The occurrence of spatial and temporal variability of hydrants’ simultaneity in relation to farmers’ decision over time depends on different factors including the cropping pattern, crops grown, meteorological conditions, on-farm irrigation efficiency and farmers’ behaviour [3]. The assumed factors at the design stage may change over time, increasing the demand uncertainties. Therefore, exceeding the design simultaneity (higher upstream discharge than the one presumed at the design stage) may occur. This will affect the performance of the distribution network, which may in return affects the performance of the on-farm systems and the yields of the irrigated crops. In fact, even when the simultaneity is not exceeded, hydrants may experience pressure and/or discharge failure depending on their position in the network and hydrants’ simultaneity [4,5].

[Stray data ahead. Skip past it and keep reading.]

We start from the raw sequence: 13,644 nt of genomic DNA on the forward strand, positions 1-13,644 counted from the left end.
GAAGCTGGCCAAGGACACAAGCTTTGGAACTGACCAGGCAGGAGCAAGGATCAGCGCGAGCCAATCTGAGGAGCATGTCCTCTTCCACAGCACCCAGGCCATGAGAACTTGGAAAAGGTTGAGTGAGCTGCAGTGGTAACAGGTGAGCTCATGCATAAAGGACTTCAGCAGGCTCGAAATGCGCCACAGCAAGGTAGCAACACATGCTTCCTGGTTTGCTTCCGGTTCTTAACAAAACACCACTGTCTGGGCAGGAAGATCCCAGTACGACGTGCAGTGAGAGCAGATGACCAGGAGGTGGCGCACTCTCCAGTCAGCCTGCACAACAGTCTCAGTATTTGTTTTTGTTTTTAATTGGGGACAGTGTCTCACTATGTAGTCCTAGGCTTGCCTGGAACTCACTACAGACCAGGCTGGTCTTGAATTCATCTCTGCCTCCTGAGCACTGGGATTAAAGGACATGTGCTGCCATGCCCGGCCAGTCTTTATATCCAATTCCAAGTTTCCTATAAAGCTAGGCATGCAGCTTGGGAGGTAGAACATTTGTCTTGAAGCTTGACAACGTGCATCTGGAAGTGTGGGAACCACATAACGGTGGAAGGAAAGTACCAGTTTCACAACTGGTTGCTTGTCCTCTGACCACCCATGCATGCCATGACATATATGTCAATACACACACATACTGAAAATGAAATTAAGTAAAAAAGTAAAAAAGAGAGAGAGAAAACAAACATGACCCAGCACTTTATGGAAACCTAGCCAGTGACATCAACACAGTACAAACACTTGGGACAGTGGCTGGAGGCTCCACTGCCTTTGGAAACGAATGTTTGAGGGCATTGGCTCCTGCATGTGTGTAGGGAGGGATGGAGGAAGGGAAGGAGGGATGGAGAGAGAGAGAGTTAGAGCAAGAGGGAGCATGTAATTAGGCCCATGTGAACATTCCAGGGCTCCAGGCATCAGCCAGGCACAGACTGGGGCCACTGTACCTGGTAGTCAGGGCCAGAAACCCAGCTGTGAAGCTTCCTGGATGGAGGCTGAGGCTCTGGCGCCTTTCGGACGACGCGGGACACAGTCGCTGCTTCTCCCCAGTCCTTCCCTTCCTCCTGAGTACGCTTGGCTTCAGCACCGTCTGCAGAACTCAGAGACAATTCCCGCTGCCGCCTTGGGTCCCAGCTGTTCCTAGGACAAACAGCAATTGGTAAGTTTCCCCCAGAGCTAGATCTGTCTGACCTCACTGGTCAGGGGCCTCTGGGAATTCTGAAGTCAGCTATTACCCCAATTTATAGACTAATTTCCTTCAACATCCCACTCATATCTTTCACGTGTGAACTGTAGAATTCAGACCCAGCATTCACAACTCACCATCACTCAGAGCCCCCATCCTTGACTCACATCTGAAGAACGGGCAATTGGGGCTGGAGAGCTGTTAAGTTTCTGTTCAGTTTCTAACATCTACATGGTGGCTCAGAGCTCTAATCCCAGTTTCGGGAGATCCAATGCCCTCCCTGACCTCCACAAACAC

In on-demand networks, the analysis of the performance is often carried out by generating random hydrants’ opening to simulate different scenarios. However, the ability to forecast farmers’ demand is fundamental to the real-time operational control of an on-demand water distribution system [6]. For irrigation managers, having the ability to simulate hydrants’ opening and the duration of their use can greatly help with the prediction of the performance of the network throughout the irrigation season, thus helping in the decision making for better management.